FINN – FIRST ORDER DISGUISE
STAR WARS: THE BLACK SERIES (HASBRO)
“To carry out a mission crucial to the Resistance, Finn adopts a First Order officer’s uniform, going undercover and doing his best to blend in among his former ranks.”
Toy companies seem to have a hard time making toys of Finn exciting. When the product for The Force Awakens first hit, all of the Finns were in his jacketed civilian style look. While that’s certainly his main design from the movie, it was perhaps not the most thrilling, especially to a customer base that wasn’t yet familiar with the character. For The Last Jedi, where Finn is sporting a look very similar to the one from the last film, toy makers wisely chose to use Finn’s disguised look from later in the film as his initial go-to for the figures. While Hasbro gave us the standard Finn for their smaller basic line, they did the Officer’s uniform for his Black Series release, which I’ll be looking at today!
THE FIGURE ITSELF
First Order Disguise Finn is part of the second assortment of TLJ-themed Star Wars: The Black Series figures, hitting just after Force Friday II, alongside Leia, Poe, Maz, and the Guard. He’s figure 51 in the line, placing him between the Guard and Leia numerically. The figure stands about 6 inches tall and has 27 points of articulation. His sculpt was technically new to him, but all but his head was almost immediately re-used for the First Order Officer included in a TRU-exclusive two-pack with Ackbar. Given that it’s largely just a standard Officer’s uniform, that’s a rather sensible re-use, and I have no doubt it was part of what made this particular look appealing to Hasbro. It’s a solid sculpt, and also makes for a very easy to pose, very playable figure. The only truly unique piece is the head. They could have just re-used the first Finn head, but they didn’t. I’m not entirely sure why they didn’t, since that was a pretty solid sculpt and had a decent Boyega likeness. While I certainly don’t dislike this sculpt, I do feel it’s resemblance isn’t quite as strong. From a purely technical standpoint, though, it’s the better piece, with sharper detailing and better relative scaling to the body, though, so it’s not a total loss. The paint on this guy is generally pretty decent work, with pretty clean detailing and a palette that’s a good match for what’s seen in the film. I wish the pupils on my figure were a little better centered, but they aren’t as bad as some figures I’ve gotten. Finn’s packed with a removable helmet, a pistol, and a riot-control baton. The hat’s a good fit to the head, and isn’t overly bulky like some removable pieces, so that’s good. The pistol’s pretty basic, but a good match for the material. It’s a little hard for him to hold it, since his hands aren’t really designed for it, but it’s still a welcome addition. The best piece is definitely the baton, which, rather than being a simple re-use of the one from TFA, has been totally re-tooled, so that it now can be properly extended into attack mode. It’s a really fun piece, and I hope it sees re-use elsewhere.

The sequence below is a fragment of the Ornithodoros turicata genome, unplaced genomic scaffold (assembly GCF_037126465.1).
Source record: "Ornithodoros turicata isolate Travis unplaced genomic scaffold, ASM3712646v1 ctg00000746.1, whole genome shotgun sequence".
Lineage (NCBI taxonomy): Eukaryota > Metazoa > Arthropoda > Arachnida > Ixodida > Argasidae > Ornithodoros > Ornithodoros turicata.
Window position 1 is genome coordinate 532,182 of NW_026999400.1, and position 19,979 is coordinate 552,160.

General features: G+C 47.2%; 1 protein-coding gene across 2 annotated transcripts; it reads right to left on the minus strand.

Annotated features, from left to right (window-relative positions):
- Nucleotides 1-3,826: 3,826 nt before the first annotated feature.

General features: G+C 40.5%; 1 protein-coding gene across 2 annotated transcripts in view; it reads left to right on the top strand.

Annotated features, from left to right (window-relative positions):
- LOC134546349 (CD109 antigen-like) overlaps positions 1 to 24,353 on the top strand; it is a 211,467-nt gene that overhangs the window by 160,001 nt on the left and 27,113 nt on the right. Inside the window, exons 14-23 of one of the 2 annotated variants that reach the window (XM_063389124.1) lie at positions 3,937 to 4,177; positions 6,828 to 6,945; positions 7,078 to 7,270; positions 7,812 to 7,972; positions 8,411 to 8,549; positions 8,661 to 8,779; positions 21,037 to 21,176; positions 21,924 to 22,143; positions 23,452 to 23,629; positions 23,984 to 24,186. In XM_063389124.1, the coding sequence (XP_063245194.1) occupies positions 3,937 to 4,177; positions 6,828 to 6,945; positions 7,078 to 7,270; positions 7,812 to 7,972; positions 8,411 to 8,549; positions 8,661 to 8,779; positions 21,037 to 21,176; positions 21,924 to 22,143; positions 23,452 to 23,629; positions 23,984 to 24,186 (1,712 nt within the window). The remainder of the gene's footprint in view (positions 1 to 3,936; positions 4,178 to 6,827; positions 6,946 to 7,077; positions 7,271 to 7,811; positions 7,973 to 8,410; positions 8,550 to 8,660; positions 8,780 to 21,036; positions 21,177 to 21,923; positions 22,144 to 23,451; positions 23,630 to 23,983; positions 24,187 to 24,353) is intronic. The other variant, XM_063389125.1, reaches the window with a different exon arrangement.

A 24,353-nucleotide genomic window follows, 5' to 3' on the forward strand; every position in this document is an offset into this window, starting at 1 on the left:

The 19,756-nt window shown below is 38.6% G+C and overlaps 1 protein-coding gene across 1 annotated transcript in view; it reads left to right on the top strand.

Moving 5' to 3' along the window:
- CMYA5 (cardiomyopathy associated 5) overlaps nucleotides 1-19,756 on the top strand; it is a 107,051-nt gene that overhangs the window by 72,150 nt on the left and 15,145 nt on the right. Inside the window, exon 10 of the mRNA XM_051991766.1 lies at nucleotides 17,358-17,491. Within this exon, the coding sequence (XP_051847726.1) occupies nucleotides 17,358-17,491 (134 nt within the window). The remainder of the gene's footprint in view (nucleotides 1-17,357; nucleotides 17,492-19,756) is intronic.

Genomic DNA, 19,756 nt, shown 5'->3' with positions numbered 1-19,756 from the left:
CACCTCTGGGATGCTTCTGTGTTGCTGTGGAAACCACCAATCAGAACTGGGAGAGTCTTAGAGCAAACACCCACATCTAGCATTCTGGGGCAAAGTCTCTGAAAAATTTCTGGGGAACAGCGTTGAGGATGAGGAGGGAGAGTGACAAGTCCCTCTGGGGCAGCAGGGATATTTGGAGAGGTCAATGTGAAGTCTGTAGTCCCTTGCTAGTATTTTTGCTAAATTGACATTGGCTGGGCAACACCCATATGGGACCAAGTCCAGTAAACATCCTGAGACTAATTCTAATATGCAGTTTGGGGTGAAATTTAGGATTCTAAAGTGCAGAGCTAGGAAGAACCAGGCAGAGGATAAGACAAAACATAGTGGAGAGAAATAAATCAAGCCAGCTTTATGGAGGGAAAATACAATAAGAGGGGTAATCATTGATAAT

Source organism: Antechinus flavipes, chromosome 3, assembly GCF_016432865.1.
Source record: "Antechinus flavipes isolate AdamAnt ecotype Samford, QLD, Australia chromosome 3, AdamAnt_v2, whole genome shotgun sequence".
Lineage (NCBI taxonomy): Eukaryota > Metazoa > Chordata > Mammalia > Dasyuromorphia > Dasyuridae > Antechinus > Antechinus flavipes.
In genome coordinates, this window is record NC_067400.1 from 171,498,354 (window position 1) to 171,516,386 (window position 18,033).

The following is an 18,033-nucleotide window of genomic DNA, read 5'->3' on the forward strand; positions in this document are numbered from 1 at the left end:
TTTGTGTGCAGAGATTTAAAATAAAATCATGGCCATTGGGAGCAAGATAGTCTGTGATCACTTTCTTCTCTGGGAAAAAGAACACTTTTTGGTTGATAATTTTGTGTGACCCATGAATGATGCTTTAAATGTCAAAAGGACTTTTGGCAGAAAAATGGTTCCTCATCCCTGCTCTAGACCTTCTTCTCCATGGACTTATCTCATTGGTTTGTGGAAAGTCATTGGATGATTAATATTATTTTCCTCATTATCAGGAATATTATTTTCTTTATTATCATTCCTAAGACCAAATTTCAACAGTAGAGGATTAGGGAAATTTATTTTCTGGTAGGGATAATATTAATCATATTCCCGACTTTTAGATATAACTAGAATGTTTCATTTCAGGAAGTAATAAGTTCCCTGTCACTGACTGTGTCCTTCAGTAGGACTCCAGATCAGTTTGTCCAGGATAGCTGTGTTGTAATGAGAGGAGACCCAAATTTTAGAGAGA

THE ME HALF OF THE EQUATION
As with Rey and Kylo, Finn is a figure I passed on when I first saw him (sensing a theme to this week’s reviews?), since I already had the TFA Finn and this was a non-standard variant. I ended up grabbing him at the same time as Kylo, while I was actually on my way back from seeing the film for the second time. Despite not being the standard version of the character, I really like this figure, and I think he’s an improvement on the standard Finn from TFA. I’m hopeful that Hasbro will find a way to release his standard look from TLJ somewhere down the line, though, because I’d like to have it in this quality.